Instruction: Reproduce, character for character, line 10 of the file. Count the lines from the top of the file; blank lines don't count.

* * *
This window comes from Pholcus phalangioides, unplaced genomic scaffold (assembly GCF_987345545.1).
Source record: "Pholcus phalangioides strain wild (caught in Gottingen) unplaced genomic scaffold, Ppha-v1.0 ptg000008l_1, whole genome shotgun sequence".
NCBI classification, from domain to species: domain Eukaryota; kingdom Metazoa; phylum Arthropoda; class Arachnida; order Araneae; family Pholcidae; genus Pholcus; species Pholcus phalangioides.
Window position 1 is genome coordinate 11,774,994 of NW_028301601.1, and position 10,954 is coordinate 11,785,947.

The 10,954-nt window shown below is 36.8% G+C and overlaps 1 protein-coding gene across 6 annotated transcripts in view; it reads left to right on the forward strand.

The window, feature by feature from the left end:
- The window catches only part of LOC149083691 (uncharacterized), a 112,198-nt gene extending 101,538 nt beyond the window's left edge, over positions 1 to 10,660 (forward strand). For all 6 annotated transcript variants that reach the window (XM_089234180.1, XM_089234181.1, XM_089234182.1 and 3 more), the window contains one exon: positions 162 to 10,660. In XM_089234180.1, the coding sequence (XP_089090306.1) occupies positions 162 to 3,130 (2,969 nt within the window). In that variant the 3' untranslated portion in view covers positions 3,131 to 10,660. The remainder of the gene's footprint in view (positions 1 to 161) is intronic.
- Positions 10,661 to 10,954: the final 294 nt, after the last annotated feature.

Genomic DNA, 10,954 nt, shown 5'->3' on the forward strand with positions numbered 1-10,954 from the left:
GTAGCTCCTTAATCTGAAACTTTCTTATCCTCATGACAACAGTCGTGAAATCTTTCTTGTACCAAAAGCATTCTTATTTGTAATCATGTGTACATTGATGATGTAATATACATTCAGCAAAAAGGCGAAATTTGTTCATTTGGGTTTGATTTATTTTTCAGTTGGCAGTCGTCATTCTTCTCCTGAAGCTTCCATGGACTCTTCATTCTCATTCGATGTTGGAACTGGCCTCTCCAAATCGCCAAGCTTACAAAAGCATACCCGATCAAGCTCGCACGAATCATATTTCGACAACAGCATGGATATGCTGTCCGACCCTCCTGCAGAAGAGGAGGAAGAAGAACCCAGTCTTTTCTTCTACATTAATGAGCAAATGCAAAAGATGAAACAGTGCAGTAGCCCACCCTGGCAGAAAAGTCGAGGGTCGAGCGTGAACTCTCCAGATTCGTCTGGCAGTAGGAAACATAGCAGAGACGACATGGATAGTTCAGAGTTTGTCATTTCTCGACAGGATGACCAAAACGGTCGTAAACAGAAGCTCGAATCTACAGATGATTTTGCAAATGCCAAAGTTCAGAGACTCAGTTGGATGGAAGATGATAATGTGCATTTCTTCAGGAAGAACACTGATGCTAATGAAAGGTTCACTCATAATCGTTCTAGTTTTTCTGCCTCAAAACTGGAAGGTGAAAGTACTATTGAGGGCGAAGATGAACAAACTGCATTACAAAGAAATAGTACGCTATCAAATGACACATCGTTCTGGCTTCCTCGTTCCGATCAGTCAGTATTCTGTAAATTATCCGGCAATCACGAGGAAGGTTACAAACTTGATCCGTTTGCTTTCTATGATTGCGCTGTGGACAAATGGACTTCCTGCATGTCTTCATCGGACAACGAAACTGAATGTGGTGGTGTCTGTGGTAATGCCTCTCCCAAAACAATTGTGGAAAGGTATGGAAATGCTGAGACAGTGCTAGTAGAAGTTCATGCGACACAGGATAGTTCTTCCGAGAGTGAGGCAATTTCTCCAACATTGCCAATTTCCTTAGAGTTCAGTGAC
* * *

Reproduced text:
GTAGCTCCTTAATCTGAAACTTTCTTATCCTCATGACAACAGTCGTGAAATCTTTCTTGTACCAAAAGCATTCTTATTTGTAATCATGTGTACATTGATGATGTAATATACATTCAGCAAAAAGGCGAAATTTGTTCATTTGGGTTTGATTTATTTTTCAGTTGGCAGTCGTCATTCTTCTCCTGAAGCTTCCATGGACTCTTCATTCTCATTCGATGTTGGAACTGGCCTCTCCAAATCGCCAAGCTTACAAAAGCATACCCGATCAAGCTCGCACGAATCATATTTCGACAACAGCATGGATATGCTGTCCGACCCTCCTGCAGAAGAGGAGGAAGAAGAACCCAGTCTTTTCTTCTACATTAATGAGCAAATGCAAAAGATGAAACAGTGCAGTAGCCCACCCTGGCAGAAAAGTCGAGGGTCGAGCGTGAACTCTCCAGATTCGTCTGGCAGTAGGAAACATAGCAGAGACGACATGGATAGTTCAGAGTTTGTCATTTCTCGACAGGATGACCAAAACGGTCGTAAACAGAAGCTCGAATCTACAGATGATTTTGCAAATGCCAAAGTTCAGAGACTCAGTTGGATGGAAGATGATAATGTGCATTTCTTCAGGAAGAACACTGATGCTAATGAAAGGTTCACTCATAATCGTTCTAGTTTTTCTGCCTCAAAACTGGAAGGTGAAAGTACTATTGAGGGCGAAGATGAACAAACTGCATTACAAAGAAATAGTACGCTATCAAATGACACATCGTTCTGGCTTCCTCGTTCCGATCAGTCAGTATTCTGTAAATTATCCGGCAATCACGAGGAAGGTTACAAACTTGATCCGTTTGCTTTCTATGATTGCGCTGTGGACAAATGGACTTCCTGCATGTCTTCATCGGACAACGAAACTGAATGTGGTGGTGTCTGTGGTAATGCCTCTCCCAAAACAATTGTGGAAAGGTATGGAAATGCTGAGACAGTGCTAGTAGAAGTTCATGCGACACAGGATAGTTCTTCCGAGAGTGAGGCAATTTCTCCAACATTGCCAATTTCCTTAGAGTTCAGTGAC